Read The Rule Book Online

Authors: Rob Kitchin

The Rule Book (2 page)

The barracks had been built by the British. Completed in 1806, it was one of a set of strongholds strung out along a military road that snaked across the
Wicklow
Mountains
. It had been constructed to keep the rebel Irish in line, though it was defunct almost as soon as it was built following the defeat of France,
Ireland
’s ally, and the end of the Napoleonic wars in 1815. From 1858 until 1940, it had been St Kevin’s
Reformatory
School
, an isolated site in which to transform orphans and problem children into model citizens. After the Second World War it had been used until 1950 by the Irish Red Cross as a refugee centre for starving German and Polish children, before falling into dereliction. The peace centre had started to restore the building in the mid-1970s. More a prison than a place for children, McEvoy reflected. Then again, for nearly 100 years, it had been a prison for children.

He turned his attention to the office walls, which were covered in framed photos of Ms Smyth standing next to leading politicians from all persuasions, drawn from across
Northern Ireland
, the Republic, the
UK
, and
United States
. Ian Paisley, Bill Clinton, Tony Blair, Bertie Ahern, John Hume, David Trimble, Gerry Adams, and others beamed down at him. Finally he broke the silence. ‘You put through a call at just after ten this morning, was it you that found the body?’

‘No,’ Ms Smyth said tersely in a Northern accent, turning to face him. ‘It was Andy. He was cleaning the rooms. He thought hers was empty so he let himself in. He got a hell of a shock.’

‘He came to you?’

‘He rang me using an internal phone. I went over to check it out, then I rang you.’

‘Did you know the girl?’

‘No. She was part of the group staying here.’

‘So you don’t know who she was?’ McEvoy pressed.

‘Laura. The group said she was called Laura. I hadn’t met her.’ She softened her voice. ‘I can’t believe this happened here. People come here to feel safe.’

‘Do you have an idea who might have killed her?’ McEvoy asked, failing to warm to her, trying to keep the interview on track.

‘No.’ Her voice hardened again. ‘As I said, I didn’t know her and I didn’t know the group.’

‘And the group were?’ McEvoy prompted.

‘Some homeless kids from
Dublin
. The Dublin Homeless Co-operative brings a group out every year. They do workshops and try to help them out. It’s so isolated up here they can’t really disappear – it’s four miles to the nearest village.’

‘And do you have details about the group? The names of those staying here? We’re going to have to try and round up those that have scarpered.’

‘All we have are their first names and what rooms they were allocated to. The book is in the reception area. Even if I did have details, I’m afraid I couldn’t give them to you; they’re confidential.’ Janine Smyth saw McEvoy’s face harden slightly and offered an explanation before being prompted. ‘We’re a peace and reconciliation centre, Superintendent. People come here to discuss things; to work through problems. We offer them an anonymous space in which to do that – no names, no cameras. We’ve had everyone through here, paramilitaries, politicians, ex-prisoners, you name it.’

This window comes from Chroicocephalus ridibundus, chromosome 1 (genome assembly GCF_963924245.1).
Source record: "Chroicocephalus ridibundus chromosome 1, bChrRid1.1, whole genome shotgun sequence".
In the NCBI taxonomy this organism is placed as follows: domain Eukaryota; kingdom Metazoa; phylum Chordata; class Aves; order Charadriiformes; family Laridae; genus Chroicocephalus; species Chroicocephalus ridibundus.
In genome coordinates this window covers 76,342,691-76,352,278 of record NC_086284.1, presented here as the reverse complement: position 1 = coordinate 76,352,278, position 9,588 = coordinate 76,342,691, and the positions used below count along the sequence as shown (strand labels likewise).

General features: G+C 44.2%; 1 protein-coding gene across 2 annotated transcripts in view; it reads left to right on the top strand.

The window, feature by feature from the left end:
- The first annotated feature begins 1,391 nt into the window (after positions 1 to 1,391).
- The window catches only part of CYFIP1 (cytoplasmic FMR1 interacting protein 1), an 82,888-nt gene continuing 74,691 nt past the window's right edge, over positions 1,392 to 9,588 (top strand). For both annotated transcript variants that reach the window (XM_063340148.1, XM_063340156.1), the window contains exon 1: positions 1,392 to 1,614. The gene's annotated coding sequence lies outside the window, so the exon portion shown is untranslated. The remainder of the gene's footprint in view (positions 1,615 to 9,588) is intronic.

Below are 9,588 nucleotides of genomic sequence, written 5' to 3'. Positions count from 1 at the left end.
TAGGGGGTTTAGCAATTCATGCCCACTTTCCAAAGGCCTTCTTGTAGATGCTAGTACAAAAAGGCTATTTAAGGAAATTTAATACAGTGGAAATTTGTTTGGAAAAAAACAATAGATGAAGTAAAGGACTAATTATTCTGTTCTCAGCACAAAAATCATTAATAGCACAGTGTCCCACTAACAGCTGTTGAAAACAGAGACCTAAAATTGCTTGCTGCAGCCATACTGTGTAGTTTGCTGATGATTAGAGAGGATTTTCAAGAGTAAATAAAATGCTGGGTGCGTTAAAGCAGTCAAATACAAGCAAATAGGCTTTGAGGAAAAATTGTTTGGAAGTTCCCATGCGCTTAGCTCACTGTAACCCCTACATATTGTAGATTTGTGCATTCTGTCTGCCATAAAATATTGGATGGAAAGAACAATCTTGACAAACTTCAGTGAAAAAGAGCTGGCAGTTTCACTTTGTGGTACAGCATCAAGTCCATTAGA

McEvoy leaned forward slightly in his chair. ‘Look, Ms Smyth, with all due respect, I don’t care who you’ve had through here or what you’ve promised them. If it doesn’t look like the murderer is part of the homeless party or your staff we’re going to have to look at who’s stayed here previously. That will mean looking through your records.’

‘I’ve told you, they’re confidential,’ Smyth said firmly.

‘Don’t worry, I’ll get a search warrant if necessary,’ McEvoy threatened. ‘But I
am
going to catch this killer. The job will be a lot easier if you work with us rather than putting obstacles in our way.’

‘Any obstacle is there for good reason, Superintendent. Confidentiality is part of the deal; part of the peace process.’

McEvoy sighed audibly. ‘Look, I know you do great work here, but let’s try and get a little perspective, shall we? The girl’s murder takes priority over everything, including the peace process. And don’t give me any “we have friends in high places” nonsense either.’ He gestured at the walls. ‘Nobody’s going to prioritise ex-prisoners over the murder of a young girl.’

The centre’s director stared back at him coldly, but said nothing.

McEvoy stood up and headed for the door. He turned at the entrance. ‘I’m going to need a list of all the staff working here, with those here between six last night and ten this morning highlighted. One of my colleagues will come and collect it shortly. I’d appreciate your co-operation.’

 

 

Barney Plunkett stood in the reception area of the low building bordering the east part of the square. He was talking to a tall, thin woman in her late twenties, with long, dark hair, who was clearly distressed.

McEvoy exited an office a couple of yards down the corridor and made his way to them. ‘Sorry to interrupt, Barney. Can I have a word?’ He moved over to one side.

‘Just give me a minute,’ Plunkett said to the woman apologetically. He followed McEvoy.

‘The director’s going to be a pain to deal with,’ McEvoy started. ‘She’s more concerned with her centre and the peace process than this murder.’ He shook his head in frustration. ‘I’m going to need to talk to the person who found the body.’

‘He’s in an office just here,’ Plunkett pointed to a door two down from the director’s. ‘Kelly’s with him.’

‘Okay, good. Who’s your one?’ he nodded towards the woman Plunkett had been talking to.